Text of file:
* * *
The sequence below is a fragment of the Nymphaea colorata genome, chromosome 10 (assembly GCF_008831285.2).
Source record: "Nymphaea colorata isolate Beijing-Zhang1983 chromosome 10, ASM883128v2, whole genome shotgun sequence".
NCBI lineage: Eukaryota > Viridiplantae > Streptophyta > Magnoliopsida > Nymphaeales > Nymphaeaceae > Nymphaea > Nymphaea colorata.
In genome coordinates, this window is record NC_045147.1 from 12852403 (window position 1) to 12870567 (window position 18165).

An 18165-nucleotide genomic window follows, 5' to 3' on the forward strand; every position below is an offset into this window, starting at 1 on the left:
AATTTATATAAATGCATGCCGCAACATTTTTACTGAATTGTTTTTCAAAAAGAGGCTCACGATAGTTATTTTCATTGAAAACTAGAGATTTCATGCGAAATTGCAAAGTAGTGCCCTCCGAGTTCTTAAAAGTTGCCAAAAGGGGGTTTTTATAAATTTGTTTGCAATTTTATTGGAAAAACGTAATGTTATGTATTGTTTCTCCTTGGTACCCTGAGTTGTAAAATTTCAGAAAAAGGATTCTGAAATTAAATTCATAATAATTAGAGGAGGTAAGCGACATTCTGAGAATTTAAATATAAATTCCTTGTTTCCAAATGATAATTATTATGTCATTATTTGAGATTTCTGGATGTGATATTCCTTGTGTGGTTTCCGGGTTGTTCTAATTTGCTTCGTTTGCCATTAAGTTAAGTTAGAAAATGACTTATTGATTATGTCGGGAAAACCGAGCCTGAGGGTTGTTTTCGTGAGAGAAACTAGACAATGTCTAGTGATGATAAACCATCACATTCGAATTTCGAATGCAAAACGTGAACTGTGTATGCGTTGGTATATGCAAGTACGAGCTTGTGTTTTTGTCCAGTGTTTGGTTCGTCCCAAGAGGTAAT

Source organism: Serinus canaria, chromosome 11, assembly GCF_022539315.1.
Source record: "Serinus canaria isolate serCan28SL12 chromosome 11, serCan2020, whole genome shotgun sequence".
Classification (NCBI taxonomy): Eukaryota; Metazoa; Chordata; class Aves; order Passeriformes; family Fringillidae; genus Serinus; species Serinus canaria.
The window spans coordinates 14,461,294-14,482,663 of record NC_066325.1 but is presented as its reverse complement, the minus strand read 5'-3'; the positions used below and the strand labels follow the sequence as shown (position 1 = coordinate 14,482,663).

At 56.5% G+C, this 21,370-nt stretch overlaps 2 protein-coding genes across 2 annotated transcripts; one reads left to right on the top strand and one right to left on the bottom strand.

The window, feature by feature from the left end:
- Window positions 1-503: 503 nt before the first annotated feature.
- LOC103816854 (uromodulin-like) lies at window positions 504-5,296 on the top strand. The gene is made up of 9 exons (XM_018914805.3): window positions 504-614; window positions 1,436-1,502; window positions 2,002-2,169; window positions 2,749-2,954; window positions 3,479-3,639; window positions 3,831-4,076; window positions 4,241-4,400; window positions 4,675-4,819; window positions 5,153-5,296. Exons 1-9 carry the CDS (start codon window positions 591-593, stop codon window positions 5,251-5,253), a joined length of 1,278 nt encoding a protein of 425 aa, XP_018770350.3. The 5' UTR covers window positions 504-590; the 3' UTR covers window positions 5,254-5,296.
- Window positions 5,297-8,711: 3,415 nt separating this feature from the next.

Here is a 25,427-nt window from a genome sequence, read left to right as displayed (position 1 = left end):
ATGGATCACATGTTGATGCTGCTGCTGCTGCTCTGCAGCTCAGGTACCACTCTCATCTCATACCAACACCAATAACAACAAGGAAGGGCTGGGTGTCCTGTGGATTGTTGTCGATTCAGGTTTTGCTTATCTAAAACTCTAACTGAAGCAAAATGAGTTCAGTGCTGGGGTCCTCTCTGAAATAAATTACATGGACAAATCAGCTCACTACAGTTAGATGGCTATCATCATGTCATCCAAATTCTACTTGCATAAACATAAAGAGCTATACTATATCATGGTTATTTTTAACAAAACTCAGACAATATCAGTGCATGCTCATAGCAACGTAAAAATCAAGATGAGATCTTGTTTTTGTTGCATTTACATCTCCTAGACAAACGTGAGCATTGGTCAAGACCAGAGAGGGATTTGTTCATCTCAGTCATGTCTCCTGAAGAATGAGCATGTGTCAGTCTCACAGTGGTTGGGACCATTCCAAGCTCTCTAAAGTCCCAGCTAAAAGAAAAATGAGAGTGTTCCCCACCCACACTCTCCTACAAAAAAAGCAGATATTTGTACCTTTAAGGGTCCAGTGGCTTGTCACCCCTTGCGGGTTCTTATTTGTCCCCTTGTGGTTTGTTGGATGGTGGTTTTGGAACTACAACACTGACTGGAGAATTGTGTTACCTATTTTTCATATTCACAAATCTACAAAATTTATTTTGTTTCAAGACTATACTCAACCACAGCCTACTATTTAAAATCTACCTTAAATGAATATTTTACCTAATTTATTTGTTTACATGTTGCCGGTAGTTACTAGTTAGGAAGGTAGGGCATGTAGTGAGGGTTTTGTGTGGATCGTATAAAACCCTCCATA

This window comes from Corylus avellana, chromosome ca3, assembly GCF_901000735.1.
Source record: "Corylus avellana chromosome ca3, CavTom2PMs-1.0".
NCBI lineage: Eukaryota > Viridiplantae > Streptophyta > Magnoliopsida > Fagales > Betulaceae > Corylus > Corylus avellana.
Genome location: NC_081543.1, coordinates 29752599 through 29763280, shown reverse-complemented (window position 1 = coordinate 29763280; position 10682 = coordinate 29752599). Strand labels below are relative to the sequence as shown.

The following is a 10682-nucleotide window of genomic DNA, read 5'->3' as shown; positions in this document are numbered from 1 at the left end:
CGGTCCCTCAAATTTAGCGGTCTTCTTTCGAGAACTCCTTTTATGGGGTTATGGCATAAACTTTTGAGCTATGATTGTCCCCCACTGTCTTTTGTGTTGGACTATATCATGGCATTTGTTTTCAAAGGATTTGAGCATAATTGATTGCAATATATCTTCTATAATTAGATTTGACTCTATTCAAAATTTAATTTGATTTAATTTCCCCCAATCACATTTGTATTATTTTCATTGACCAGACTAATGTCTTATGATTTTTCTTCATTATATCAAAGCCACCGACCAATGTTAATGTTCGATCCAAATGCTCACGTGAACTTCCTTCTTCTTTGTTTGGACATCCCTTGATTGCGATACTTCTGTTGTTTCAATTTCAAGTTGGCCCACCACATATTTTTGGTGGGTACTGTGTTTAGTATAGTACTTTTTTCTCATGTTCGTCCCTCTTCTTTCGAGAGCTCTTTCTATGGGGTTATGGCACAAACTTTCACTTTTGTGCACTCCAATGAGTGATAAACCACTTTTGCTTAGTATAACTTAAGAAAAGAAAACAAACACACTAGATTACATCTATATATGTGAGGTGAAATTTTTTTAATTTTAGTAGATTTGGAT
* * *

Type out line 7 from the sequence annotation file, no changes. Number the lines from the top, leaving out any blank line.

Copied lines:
Source organism: Serinus canaria, chromosome 11, assembly GCF_022539315.1.